We hold that the plaintiff's eighteen-day detention without an appearance before a judge or magistrate was a deprivation of liberty without due process of law. State action which "shocks the conscience" of the court, Rochin v. California, 342 U.S. 165, 172, 72 S. Ct. 205, 209, 96 L. Ed. 183, or which is highly offensive to the "concept of ordered liberty," Palko v. Connecticut, 302 U.S. 319, 325, 58 S. Ct. 149, 152, 82 L. Ed. 288, has caused the Supreme Court to find a denial of due process. In Gerstein v. Pugh, 420 U.S. 103, 114, 95 S. Ct. 854, 863, 43 L. Ed. 2d 54, the Court ruled that the Constitution required a judicial determination of probable cause as a prerequisite to an "extended restraint of liberty following arrest," and recognized thatDB1 The consequences of prolonged detention may be more serious than the interference occasioned by arrest. Pretrial confinement may imperil the suspect's job, interrupt his source of income, and impair his family relationship.
The protracted incarceration of Mr. Coleman with its incident harms is constitutionally impermissible because it is wholly inconsistent with notions of "fundamental fairness" required of criminal prosecutions under the Due Process Clause, see, e.g., California v. Trombetta, --- U.S. ----, 104 S. Ct. 2528, 2532, 81 L. Ed. 2d 413 and with the concept of "ordered liberty." See Palko, supra.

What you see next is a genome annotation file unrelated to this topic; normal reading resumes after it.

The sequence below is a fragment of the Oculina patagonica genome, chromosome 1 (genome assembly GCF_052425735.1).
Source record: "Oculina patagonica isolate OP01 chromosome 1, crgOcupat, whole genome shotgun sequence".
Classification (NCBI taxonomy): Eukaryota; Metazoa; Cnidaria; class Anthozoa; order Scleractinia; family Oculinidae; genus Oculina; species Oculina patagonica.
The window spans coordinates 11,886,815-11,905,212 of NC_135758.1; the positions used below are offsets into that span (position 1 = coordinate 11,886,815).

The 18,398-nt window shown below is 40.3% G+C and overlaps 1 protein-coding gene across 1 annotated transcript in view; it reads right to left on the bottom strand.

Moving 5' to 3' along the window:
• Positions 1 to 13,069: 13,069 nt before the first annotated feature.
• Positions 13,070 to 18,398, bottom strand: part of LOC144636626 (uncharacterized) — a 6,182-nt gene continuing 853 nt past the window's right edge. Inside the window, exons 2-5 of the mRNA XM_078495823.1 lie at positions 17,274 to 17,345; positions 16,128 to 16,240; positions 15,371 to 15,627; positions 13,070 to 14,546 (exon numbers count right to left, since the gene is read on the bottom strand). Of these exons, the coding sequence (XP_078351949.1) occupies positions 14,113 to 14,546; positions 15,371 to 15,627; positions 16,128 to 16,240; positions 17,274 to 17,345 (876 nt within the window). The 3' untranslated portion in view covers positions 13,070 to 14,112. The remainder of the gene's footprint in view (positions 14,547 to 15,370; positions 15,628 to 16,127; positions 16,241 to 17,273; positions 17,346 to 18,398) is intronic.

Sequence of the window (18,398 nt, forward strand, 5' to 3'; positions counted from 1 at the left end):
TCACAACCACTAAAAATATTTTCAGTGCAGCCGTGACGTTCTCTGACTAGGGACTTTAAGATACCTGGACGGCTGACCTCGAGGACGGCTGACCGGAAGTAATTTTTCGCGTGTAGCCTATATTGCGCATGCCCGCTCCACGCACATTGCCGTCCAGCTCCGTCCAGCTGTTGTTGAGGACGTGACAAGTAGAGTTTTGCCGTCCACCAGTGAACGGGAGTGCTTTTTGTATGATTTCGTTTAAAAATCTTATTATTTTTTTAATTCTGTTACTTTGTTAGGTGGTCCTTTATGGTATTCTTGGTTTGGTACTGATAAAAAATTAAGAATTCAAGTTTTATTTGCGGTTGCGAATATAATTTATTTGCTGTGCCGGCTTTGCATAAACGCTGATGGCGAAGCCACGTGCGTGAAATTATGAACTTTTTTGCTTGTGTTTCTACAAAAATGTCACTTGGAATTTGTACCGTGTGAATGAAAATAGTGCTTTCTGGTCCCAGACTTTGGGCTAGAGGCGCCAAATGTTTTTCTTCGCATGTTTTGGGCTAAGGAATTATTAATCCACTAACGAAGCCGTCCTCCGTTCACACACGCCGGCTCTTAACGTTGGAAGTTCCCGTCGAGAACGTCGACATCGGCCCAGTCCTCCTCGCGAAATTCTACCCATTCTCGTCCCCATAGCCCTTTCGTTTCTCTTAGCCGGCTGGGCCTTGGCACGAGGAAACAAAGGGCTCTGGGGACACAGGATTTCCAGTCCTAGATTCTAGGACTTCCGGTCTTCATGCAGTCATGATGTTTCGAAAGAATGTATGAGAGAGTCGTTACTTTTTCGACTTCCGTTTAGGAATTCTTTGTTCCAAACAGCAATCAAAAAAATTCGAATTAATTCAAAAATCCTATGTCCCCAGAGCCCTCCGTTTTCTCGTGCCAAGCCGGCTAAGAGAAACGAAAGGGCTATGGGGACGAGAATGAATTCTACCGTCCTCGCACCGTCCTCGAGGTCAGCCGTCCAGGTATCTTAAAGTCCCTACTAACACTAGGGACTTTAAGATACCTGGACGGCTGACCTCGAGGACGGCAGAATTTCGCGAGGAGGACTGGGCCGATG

In Baker v. McCollan, 443 U.S. 137, 99 S. Ct. 2689, 61 L. Ed. 2d 433, the Supreme Court reiterated its concern with "extended restraints of liberty following arrest," Gerstein, supra, in the context of arrests made pursuant to a valid warrant and following a judicial determination of probable cause. Baker ruled that no unconstitutional deprivation of liberty occurred where the plaintiff was arrested pursuant to a valid warrant, jailed for three days and then released when it was determined that the wrong man had been imprisoned. The sheriff involved had no duty under the Constitution to "investigate independently every claim of innocence," nor to "perform an error-free investigation of such a claim." 443 U.S. at 146, 99 S. Ct. at 2695. The Court observed that because of the Sixth Amendment right to a speedy trial, "one in respondent's position could not be detained indefinitely in the face of repeated protests of innocence." Id. at 144, 99 S. Ct. at 2694. Then applying a due process standard, the Court alternatively held that a three-day detention over a New Year's weekend did not amount to a deprivation of liberty without due process of law. Id. at 145, 99 S. Ct. at 2695. While Baker did not expressly adopt a due process standard, the Court apparently found such an analysis relevant, and we can discern no reason why prolonged detentions of this sort should be exempt from scrutiny under the requirements of due process.